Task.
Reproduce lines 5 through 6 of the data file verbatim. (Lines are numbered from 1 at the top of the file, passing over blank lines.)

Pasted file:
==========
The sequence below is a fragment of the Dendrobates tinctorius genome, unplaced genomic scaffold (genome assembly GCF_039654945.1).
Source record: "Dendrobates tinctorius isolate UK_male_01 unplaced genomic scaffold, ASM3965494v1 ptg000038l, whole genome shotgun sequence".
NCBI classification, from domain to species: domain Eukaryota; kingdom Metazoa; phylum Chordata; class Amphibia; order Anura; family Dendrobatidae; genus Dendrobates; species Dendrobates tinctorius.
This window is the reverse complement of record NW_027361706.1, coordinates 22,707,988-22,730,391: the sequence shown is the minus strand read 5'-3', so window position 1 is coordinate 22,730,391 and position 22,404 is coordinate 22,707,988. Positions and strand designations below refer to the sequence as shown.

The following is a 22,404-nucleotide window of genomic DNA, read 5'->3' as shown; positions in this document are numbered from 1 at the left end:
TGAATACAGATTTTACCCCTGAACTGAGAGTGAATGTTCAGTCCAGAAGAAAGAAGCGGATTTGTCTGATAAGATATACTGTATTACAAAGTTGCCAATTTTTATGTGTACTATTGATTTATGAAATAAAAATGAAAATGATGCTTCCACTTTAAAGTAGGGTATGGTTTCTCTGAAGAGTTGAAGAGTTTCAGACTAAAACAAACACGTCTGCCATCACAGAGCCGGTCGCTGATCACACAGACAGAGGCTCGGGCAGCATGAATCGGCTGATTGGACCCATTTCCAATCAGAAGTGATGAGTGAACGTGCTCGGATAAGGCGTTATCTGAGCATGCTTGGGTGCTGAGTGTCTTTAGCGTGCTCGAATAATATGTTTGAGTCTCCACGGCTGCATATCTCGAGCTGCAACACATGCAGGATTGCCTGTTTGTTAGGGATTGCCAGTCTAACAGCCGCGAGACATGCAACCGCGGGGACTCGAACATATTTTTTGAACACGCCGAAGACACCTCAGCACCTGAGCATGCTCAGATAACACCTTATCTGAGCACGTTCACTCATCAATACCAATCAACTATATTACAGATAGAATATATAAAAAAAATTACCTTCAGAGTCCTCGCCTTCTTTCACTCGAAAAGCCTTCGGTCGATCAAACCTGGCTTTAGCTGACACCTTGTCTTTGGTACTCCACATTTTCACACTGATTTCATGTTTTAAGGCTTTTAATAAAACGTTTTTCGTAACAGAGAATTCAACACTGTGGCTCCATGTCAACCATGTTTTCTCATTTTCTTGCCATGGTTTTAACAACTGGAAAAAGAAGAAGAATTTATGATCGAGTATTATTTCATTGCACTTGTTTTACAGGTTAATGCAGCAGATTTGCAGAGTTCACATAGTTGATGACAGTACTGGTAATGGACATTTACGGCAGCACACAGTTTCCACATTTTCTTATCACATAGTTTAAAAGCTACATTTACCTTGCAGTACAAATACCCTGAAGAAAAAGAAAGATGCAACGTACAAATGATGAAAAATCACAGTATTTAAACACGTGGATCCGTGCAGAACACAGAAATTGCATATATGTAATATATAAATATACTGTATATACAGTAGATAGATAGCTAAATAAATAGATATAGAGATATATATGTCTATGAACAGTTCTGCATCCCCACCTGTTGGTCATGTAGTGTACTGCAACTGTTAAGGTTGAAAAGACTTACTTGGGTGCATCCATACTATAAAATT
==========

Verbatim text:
The following is a 22,404-nucleotide window of genomic DNA, read 5'->3' as shown; positions in this document are numbered from 1 at the left end:
TGAATACAGATTTTACCCCTGAACTGAGAGTGAATGTTCAGTCCAGAAGAAAGAAGCGGATTTGTCTGATAAGATATACTGTATTACAAAGTTGCCAATTTTTATGTGTACTATTGATTTATGAAATAAAAATGAAAATGATGCTTCCACTTTAAAGTAGGGTATGGTTTCTCTGAAGAGTTGAAGAGTTTCAGACTAAAACAAACACGTCTGCCATCACAGAGCCGGTCGCTGATCACACAGACAGAGGCTCGGGCAGCATGAATCGGCTGATTGGACCCATTTCCAATCAGAAGTGATGAGTGAACGTGCTCGGATAAGGCGTTATCTGAGCATGCTTGGGTGCTGAGTGTCTTTAGCGTGCTCGAATAATATGTTTGAGTCTCCACGGCTGCATATCTCGAGCTGCAACACATGCAGGATTGCCTGTTTGTTAGGGATTGCCAGTCTAACAGCCGCGAGACATGCAACCGCGGGGACTCGAACATATTTTTTGAACACGCCGAAGACACCTCAGCACCTGAGCATGCTCAGATAACACCTTATCTGAGCACGTTCACTCATCAATACCAATCAACTATATTACAGATAGAATATATAAAAAAAATTACCTTCAGAGTCCTCGCCTTCTTTCACTCGAAAAGCCTTCGGTCGATCAAACCTGGCTTTAGCTGACACCTTGTCTTTGGTACTCCACATTTTCACACTGATTTCATGTTTTAAGGCTTTTAATAAAACGTTTTTCGTAACAGAGAATTCAACACTGTGGCTCCATGTCAACCATGTTTTCTCATTTTCTTGCCATGGTTTTAACAACTGGAAAAAGAAGAAGAATTTATGATCGAGTATTATTTCATTGCACTTGTTTTACAGGTTAATGCAGCAGATTTGCAGAGTTCACATAGTTGATGACAGTACTGGTAATGGACATTTACGGCAGCACACAGTTTCCACATTTTCTTATCACATAGTTTAAAAGCTACATTTACCTTGCAGTACAAATACCCTGAAGAAAAAGAAAGATGCAACGTACAAATGATGAAAAATCACAGTATTTAAACACGTGGATCCGTGCAGAACACAGAAATTGCATATATGTAATATATAAATATACTGTATATACAGTAGATAGATAGCTAAATAAATAGATATAGAGATATATATGTCTATGAACAGTTCTGCATCCCCACCTGTTGGTCATGTAGTGTACTGCAACTGTTAAGGTTGAAAAGACTTACTTGGGTGCATCCATACTATAAAATT